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i have a 8GHz differential clock to convert to single ended. Is taking one end of the clock enough? what are the risks of doing so?

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    \$\begingroup\$ I would think that clock is differential for a reason, especially at 8GHz. I would do everything I could to keep it that way. You also probably can't take just one end and ignore the other since it's probably some exotic high-speed signalling level. Don't cut corners at 8GHz. \$\endgroup\$ – DKNguyen Oct 17 '19 at 21:34
  • \$\begingroup\$ "I have a 8 GHz differential clock": In which shape? Freespace RF wave? Balanced coax? Coplanar microstrip line? Twinax? very short unmatched distance on PCB? On silicon wafer? \$\endgroup\$ – Marcus Müller Oct 18 '19 at 0:19
  • \$\begingroup\$ this is on silicon wafer ........... \$\endgroup\$ – Emerald Oct 18 '19 at 23:00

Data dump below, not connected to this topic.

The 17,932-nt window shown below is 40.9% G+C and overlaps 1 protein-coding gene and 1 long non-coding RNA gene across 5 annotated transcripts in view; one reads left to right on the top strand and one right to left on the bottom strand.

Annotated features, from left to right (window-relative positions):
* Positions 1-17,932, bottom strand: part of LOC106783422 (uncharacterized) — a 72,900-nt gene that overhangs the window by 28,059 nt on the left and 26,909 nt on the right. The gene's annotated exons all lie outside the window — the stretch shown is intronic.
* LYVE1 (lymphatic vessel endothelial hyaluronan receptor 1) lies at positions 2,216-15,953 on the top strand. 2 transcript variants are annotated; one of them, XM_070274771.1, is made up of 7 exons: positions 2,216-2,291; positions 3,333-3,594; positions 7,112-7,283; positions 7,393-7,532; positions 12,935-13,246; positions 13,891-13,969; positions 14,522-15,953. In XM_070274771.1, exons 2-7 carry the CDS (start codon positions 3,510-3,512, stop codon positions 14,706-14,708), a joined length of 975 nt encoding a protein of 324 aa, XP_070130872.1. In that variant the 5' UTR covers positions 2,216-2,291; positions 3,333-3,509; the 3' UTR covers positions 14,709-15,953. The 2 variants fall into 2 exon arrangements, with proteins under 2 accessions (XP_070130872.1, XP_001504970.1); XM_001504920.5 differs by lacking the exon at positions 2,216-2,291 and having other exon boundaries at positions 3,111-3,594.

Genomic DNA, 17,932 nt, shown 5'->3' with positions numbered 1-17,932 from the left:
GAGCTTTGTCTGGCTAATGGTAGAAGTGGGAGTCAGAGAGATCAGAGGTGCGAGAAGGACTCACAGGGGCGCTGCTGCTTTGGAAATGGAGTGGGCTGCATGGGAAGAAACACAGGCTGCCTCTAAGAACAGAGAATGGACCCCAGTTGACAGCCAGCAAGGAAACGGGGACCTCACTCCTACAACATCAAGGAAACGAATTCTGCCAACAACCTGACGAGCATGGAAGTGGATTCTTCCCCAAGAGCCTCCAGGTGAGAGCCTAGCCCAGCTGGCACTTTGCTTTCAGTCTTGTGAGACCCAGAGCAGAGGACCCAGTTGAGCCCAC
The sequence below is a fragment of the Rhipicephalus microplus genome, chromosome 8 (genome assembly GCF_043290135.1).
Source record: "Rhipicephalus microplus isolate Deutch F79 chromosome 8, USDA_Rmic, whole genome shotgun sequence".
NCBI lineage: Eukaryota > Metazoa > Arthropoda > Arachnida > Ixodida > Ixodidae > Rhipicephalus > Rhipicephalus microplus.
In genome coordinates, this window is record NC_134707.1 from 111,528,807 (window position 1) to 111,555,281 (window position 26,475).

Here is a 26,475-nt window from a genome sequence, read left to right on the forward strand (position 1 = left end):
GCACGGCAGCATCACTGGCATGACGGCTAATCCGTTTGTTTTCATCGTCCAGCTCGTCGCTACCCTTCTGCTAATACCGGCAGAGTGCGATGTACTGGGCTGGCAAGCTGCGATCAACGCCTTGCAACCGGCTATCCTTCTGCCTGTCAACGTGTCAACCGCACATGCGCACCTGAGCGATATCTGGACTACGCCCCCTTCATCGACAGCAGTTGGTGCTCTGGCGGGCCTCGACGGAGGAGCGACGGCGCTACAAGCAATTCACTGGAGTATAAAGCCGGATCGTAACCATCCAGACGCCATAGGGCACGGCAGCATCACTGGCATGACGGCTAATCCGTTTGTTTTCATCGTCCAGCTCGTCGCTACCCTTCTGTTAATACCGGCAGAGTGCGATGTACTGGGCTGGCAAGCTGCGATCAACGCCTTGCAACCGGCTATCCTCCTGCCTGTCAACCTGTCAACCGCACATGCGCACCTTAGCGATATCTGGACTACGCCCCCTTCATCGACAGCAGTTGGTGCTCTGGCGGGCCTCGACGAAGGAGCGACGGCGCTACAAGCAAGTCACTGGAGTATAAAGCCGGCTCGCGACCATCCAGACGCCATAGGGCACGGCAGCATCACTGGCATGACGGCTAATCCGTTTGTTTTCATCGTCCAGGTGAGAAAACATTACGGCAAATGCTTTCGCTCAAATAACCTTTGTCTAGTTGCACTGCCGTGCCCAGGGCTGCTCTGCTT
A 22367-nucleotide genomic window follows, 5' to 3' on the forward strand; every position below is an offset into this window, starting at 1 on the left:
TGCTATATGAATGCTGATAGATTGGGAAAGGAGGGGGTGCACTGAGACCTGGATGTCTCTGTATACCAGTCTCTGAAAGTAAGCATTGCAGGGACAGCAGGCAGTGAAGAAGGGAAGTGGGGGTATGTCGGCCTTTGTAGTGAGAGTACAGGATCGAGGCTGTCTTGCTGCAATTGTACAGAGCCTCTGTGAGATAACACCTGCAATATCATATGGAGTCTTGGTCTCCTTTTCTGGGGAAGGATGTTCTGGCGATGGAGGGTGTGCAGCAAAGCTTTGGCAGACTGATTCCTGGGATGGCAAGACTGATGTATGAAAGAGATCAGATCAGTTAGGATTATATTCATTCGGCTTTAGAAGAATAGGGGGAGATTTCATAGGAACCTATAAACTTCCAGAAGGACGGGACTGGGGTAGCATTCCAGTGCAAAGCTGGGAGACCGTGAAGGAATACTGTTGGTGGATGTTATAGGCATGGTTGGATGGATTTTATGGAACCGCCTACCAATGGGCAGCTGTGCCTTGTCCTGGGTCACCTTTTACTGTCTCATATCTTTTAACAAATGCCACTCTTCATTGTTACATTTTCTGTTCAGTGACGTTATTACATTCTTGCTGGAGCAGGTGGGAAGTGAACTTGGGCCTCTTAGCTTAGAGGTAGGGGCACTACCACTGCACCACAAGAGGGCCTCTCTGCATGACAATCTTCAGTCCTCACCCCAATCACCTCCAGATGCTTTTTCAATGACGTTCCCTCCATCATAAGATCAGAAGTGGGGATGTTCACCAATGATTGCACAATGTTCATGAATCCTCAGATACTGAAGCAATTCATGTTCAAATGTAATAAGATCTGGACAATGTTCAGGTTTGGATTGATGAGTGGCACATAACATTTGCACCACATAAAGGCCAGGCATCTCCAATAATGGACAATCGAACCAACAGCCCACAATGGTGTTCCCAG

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Unless you have experience with common-mode noise, modelling coax, stripline, microstrip, ground effects and understand the group delay distortion effects of unequal skew paths down to the millimeter and know what an eye pattern looks like and how to optimize, you can easily destroy the integrity of a data signal as you suggested.

NB7VQ14MMNG is a popular chip for selecting external Group Delay equalization for Differential In and Out, but it does show a single-ended output in a simple block diagram. These might be useful for SMA connected test points to a single-channel DSO

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